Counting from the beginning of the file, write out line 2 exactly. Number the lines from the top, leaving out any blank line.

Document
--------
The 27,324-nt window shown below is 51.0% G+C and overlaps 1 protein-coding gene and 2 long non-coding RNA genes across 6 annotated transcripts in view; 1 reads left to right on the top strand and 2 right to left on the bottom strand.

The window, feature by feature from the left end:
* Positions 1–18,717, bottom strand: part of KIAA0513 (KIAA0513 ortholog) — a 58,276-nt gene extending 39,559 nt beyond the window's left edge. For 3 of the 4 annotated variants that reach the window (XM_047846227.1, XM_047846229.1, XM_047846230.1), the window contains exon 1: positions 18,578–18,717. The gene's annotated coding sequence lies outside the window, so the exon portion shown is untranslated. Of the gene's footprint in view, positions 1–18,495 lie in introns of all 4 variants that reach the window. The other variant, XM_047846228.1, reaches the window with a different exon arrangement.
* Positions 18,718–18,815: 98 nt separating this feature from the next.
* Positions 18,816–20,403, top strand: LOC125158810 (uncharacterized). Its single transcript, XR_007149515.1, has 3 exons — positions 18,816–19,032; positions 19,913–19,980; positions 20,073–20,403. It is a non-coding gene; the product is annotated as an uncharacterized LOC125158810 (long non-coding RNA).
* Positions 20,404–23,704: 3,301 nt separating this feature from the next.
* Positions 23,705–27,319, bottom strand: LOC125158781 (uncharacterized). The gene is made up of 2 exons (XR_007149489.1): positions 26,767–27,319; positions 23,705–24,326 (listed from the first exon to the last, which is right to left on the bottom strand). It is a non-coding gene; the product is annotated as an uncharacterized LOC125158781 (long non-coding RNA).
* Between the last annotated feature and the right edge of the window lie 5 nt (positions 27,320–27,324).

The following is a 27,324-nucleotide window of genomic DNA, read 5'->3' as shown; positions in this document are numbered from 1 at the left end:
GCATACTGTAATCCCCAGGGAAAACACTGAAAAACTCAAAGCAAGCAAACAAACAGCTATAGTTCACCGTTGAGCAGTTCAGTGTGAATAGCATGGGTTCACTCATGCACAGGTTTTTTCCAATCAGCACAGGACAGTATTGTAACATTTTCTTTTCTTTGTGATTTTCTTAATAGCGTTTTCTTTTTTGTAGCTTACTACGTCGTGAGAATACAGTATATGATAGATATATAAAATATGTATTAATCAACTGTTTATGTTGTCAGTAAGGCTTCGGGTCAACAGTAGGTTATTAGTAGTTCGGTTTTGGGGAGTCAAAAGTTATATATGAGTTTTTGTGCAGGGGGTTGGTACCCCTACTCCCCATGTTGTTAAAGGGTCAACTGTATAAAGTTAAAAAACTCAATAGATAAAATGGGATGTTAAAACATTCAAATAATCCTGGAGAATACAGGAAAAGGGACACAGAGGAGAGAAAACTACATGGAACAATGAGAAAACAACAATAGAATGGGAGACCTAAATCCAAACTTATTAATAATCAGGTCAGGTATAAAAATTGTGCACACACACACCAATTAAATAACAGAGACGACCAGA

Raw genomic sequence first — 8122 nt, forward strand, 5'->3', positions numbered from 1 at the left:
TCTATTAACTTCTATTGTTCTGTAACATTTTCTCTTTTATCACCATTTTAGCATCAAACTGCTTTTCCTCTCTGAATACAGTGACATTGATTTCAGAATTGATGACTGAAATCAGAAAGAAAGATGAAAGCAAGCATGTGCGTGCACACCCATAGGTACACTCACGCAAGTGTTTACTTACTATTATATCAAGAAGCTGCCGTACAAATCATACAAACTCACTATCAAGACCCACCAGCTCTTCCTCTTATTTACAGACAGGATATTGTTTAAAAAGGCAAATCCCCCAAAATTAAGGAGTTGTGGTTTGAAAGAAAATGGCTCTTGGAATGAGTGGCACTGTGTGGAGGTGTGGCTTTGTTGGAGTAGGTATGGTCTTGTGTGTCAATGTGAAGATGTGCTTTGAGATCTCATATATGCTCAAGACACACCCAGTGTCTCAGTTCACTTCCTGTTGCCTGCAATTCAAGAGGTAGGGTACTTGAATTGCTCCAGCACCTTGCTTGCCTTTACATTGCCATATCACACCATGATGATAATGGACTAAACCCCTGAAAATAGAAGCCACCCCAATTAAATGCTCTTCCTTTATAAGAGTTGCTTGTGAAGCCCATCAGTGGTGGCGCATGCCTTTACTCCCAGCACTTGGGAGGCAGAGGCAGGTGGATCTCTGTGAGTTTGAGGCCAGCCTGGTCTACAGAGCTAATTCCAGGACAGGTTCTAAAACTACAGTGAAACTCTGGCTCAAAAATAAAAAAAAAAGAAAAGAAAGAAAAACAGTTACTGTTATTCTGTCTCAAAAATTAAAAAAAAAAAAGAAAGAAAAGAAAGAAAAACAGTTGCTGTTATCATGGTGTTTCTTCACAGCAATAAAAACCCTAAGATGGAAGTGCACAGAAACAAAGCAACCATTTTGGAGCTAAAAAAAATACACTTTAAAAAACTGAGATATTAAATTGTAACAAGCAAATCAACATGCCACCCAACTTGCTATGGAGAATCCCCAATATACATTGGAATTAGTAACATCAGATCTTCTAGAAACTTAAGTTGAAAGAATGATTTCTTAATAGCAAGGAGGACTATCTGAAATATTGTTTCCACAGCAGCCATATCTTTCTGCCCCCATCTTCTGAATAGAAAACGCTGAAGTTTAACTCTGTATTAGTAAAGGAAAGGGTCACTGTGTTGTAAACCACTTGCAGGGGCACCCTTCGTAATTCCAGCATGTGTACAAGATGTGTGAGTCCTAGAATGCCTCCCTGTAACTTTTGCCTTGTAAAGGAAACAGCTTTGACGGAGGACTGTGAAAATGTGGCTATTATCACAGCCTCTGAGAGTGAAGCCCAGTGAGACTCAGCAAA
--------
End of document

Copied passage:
The window, feature by feature from the left end: